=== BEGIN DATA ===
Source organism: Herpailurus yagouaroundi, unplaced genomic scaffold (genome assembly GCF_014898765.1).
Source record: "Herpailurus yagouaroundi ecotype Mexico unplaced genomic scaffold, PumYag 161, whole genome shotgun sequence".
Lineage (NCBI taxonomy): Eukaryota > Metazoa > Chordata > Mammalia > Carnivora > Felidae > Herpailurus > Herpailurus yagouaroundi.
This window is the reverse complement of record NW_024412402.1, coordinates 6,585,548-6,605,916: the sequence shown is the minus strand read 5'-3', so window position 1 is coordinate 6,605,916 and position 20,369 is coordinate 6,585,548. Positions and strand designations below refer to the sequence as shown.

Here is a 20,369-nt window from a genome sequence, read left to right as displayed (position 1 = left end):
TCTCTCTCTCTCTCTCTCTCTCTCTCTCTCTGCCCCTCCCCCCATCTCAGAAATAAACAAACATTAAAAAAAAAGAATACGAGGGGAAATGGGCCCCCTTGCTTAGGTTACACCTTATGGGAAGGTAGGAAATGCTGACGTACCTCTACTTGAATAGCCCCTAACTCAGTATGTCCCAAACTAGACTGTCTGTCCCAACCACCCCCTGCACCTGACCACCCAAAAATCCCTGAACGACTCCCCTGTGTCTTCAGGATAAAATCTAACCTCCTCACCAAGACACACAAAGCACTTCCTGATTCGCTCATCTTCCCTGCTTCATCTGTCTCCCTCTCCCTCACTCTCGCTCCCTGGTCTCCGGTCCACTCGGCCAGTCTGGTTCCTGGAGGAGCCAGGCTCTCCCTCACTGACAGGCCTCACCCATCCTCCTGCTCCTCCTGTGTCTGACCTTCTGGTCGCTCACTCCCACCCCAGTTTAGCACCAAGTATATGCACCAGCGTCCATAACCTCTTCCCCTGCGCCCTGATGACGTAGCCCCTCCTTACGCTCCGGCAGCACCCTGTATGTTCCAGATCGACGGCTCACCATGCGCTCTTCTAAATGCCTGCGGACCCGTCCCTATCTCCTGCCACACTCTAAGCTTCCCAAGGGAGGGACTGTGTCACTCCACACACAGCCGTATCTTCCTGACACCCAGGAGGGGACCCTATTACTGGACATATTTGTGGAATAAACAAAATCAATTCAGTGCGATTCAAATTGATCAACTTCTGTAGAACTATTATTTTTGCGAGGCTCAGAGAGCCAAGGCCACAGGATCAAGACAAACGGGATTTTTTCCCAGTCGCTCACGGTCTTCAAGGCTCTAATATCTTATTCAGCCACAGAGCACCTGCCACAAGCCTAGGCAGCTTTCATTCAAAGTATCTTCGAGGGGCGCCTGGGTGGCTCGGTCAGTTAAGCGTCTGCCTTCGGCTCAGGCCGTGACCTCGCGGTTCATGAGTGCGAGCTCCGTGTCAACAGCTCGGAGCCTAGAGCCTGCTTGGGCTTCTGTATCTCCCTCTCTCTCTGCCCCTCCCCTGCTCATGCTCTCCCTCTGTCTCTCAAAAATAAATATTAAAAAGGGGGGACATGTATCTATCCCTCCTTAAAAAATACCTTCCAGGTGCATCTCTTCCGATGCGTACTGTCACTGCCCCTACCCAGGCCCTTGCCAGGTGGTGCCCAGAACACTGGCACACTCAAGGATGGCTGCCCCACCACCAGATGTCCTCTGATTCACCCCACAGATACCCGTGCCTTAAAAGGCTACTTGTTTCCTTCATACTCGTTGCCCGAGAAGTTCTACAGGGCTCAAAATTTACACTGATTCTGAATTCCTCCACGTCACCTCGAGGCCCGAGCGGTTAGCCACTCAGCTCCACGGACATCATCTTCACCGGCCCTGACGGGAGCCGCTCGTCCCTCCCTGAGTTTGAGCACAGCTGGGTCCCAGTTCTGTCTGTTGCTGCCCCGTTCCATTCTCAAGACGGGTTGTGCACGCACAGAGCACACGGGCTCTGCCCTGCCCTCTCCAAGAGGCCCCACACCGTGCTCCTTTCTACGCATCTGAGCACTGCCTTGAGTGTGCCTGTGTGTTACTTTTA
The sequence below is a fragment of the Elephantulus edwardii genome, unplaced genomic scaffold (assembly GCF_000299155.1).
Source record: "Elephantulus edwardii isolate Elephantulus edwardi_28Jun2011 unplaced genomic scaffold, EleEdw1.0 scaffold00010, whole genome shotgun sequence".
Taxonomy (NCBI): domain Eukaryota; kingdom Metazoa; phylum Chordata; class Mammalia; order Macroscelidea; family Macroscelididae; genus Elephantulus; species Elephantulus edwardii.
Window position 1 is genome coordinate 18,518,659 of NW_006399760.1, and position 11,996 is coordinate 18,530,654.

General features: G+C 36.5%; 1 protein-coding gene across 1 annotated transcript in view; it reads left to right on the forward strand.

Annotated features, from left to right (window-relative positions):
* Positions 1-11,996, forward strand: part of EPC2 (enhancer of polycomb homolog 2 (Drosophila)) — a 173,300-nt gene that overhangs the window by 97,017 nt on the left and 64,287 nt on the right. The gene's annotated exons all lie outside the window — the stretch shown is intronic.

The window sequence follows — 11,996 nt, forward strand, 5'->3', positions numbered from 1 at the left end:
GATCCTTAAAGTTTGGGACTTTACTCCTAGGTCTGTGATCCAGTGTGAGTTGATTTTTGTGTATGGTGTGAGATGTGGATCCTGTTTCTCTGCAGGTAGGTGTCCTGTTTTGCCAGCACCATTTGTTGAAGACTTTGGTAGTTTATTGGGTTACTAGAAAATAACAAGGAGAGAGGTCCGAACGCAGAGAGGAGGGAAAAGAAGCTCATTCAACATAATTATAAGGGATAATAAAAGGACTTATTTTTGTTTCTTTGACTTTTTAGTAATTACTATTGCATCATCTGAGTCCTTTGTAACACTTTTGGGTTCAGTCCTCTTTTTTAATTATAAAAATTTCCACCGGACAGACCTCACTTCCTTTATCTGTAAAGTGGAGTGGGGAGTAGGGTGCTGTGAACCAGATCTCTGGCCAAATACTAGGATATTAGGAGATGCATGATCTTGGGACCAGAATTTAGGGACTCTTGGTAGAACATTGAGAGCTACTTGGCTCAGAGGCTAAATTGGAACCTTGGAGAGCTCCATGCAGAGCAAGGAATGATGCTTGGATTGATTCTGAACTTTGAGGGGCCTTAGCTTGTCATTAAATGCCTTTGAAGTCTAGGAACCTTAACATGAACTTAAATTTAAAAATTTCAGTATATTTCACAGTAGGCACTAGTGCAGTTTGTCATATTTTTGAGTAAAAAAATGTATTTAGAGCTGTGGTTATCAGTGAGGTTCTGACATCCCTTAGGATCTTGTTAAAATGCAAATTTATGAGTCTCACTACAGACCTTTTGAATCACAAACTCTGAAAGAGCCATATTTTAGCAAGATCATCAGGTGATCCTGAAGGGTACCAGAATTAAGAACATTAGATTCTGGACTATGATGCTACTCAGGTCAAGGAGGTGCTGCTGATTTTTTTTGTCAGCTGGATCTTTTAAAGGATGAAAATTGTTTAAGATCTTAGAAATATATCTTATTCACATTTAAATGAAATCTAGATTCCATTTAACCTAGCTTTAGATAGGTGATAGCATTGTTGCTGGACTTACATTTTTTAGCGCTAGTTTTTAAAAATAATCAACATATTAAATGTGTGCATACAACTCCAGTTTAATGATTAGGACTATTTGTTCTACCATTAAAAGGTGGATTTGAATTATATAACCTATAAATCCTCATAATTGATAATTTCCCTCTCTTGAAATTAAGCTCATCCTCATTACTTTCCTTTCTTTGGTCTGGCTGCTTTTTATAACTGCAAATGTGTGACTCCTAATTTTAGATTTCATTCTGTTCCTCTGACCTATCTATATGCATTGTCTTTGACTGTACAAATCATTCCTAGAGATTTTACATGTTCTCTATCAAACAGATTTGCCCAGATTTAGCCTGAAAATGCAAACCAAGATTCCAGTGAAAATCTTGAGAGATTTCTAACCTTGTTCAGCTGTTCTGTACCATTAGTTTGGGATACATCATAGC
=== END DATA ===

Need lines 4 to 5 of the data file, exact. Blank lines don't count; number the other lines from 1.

This window is the reverse complement of record NW_024412402.1, coordinates 6,585,548-6,605,916: the sequence shown is the minus strand read 5'-3', so window position 1 is coordinate 6,605,916 and position 20,369 is coordinate 6,585,548. Positions and strand designations below refer to the sequence as shown.

Here is a 20,369-nt window from a genome sequence, read left to right as displayed (position 1 = left end):